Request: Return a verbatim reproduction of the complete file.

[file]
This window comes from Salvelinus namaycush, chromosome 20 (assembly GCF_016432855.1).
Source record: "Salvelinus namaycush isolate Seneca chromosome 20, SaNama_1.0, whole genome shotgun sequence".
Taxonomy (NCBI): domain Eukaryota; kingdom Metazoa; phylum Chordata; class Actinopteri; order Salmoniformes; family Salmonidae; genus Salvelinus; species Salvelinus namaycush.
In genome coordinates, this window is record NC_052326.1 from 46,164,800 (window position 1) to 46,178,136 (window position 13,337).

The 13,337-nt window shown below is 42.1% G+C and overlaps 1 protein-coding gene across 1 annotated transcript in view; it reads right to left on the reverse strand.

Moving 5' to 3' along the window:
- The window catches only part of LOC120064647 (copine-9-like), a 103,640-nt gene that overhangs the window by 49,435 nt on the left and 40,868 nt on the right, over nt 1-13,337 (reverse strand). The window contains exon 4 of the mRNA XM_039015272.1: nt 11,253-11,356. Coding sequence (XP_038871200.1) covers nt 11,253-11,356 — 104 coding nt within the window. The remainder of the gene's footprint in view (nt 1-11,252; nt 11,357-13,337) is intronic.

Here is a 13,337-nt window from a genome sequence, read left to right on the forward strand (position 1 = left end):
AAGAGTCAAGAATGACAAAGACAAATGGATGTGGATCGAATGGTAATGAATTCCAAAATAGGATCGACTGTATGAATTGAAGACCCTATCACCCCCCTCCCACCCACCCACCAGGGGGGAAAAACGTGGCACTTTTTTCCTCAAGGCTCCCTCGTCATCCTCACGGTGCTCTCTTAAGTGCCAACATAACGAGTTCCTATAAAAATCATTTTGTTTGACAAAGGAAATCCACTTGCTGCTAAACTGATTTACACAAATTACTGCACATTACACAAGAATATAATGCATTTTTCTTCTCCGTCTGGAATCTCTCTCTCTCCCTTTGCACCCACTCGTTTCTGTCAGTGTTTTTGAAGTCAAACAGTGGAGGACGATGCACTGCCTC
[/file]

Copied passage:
This window comes from Salvelinus namaycush, chromosome 20 (assembly GCF_016432855.1).
Source record: "Salvelinus namaycush isolate Seneca chromosome 20, SaNama_1.0, whole genome shotgun sequence".
Taxonomy (NCBI): domain Eukaryota; kingdom Metazoa; phylum Chordata; class Actinopteri; order Salmoniformes; family Salmonidae; genus Salvelinus; species Salvelinus namaycush.
In genome coordinates, this window is record NC_052326.1 from 46,164,800 (window position 1) to 46,178,136 (window position 13,337).

The 13,337-nt window shown below is 42.1% G+C and overlaps 1 protein-coding gene across 1 annotated transcript in view; it reads right to left on the reverse strand.

Moving 5' to 3' along the window:
- The window catches only part of LOC120064647 (copine-9-like), a 103,640-nt gene that overhangs the window by 49,435 nt on the left and 40,868 nt on the right, over nt 1-13,337 (reverse strand). The window contains exon 4 of the mRNA XM_039015272.1: nt 11,253-11,356. Coding sequence (XP_038871200.1) covers nt 11,253-11,356 — 104 coding nt within the window. The remainder of the gene's footprint in view (nt 1-11,252; nt 11,357-13,337) is intronic.

Here is a 13,337-nt window from a genome sequence, read left to right on the forward strand (position 1 = left end):
AAGAGTCAAGAATGACAAAGACAAATGGATGTGGATCGAATGGTAATGAATTCCAAAATAGGATCGACTGTATGAATTGAAGACCCTATCACCCCCCTCCCACCCACCCACCAGGGGGGAAAAACGTGGCACTTTTTTCCTCAAGGCTCCCTCGTCATCCTCACGGTGCTCTCTTAAGTGCCAACATAACGAGTTCCTATAAAAATCATTTTGTTTGACAAAGGAAATCCACTTGCTGCTAAACTGATTTACACAAATTACTGCACATTACACAAGAATATAATGCATTTTTCTTCTCCGTCTGGAATCTCTCTCTCTCCCTTTGCACCCACTCGTTTCTGTCAGTGTTTTTGAAGTCAAACAGTGGAGGACGATGCACTGCCTC